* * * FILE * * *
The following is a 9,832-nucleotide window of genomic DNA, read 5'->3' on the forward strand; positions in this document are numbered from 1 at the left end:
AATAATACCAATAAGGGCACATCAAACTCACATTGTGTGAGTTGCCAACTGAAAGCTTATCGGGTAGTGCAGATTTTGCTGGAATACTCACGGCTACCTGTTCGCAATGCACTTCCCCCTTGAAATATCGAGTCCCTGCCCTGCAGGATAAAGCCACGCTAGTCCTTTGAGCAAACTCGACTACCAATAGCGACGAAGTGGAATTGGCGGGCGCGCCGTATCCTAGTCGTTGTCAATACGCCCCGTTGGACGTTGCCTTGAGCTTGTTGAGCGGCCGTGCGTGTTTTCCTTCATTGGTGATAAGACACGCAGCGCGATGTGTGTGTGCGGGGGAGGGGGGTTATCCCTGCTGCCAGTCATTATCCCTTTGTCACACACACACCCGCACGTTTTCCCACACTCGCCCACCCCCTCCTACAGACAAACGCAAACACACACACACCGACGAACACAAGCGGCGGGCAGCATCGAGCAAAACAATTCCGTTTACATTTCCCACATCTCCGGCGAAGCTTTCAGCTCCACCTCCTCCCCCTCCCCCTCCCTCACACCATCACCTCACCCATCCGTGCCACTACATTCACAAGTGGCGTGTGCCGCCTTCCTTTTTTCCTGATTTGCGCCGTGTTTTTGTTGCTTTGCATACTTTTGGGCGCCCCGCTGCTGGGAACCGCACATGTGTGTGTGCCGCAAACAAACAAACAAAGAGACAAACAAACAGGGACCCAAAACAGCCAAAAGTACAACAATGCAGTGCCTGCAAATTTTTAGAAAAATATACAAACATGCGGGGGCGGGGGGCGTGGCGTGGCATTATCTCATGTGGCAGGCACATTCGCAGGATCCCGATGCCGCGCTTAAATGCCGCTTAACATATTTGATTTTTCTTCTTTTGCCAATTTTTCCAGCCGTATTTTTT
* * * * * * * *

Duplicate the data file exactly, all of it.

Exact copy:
The following is a 9,832-nucleotide window of genomic DNA, read 5'->3' on the forward strand; positions in this document are numbered from 1 at the left end:
AATAATACCAATAAGGGCACATCAAACTCACATTGTGTGAGTTGCCAACTGAAAGCTTATCGGGTAGTGCAGATTTTGCTGGAATACTCACGGCTACCTGTTCGCAATGCACTTCCCCCTTGAAATATCGAGTCCCTGCCCTGCAGGATAAAGCCACGCTAGTCCTTTGAGCAAACTCGACTACCAATAGCGACGAAGTGGAATTGGCGGGCGCGCCGTATCCTAGTCGTTGTCAATACGCCCCGTTGGACGTTGCCTTGAGCTTGTTGAGCGGCCGTGCGTGTTTTCCTTCATTGGTGATAAGACACGCAGCGCGATGTGTGTGTGCGGGGGAGGGGGGTTATCCCTGCTGCCAGTCATTATCCCTTTGTCACACACACACCCGCACGTTTTCCCACACTCGCCCACCCCCTCCTACAGACAAACGCAAACACACACACACCGACGAACACAAGCGGCGGGCAGCATCGAGCAAAACAATTCCGTTTACATTTCCCACATCTCCGGCGAAGCTTTCAGCTCCACCTCCTCCCCCTCCCCCTCCCTCACACCATCACCTCACCCATCCGTGCCACTACATTCACAAGTGGCGTGTGCCGCCTTCCTTTTTTCCTGATTTGCGCCGTGTTTTTGTTGCTTTGCATACTTTTGGGCGCCCCGCTGCTGGGAACCGCACATGTGTGTGTGCCGCAAACAAACAAACAAAGAGACAAACAAACAGGGACCCAAAACAGCCAAAAGTACAACAATGCAGTGCCTGCAAATTTTTAGAAAAATATACAAACATGCGGGGGCGGGGGGCGTGGCGTGGCATTATCTCATGTGGCAGGCACATTCGCAGGATCCCGATGCCGCGCTTAAATGCCGCTTAACATATTTGATTTTTCTTCTTTTGCCAATTTTTCCAGCCGTATTTTTT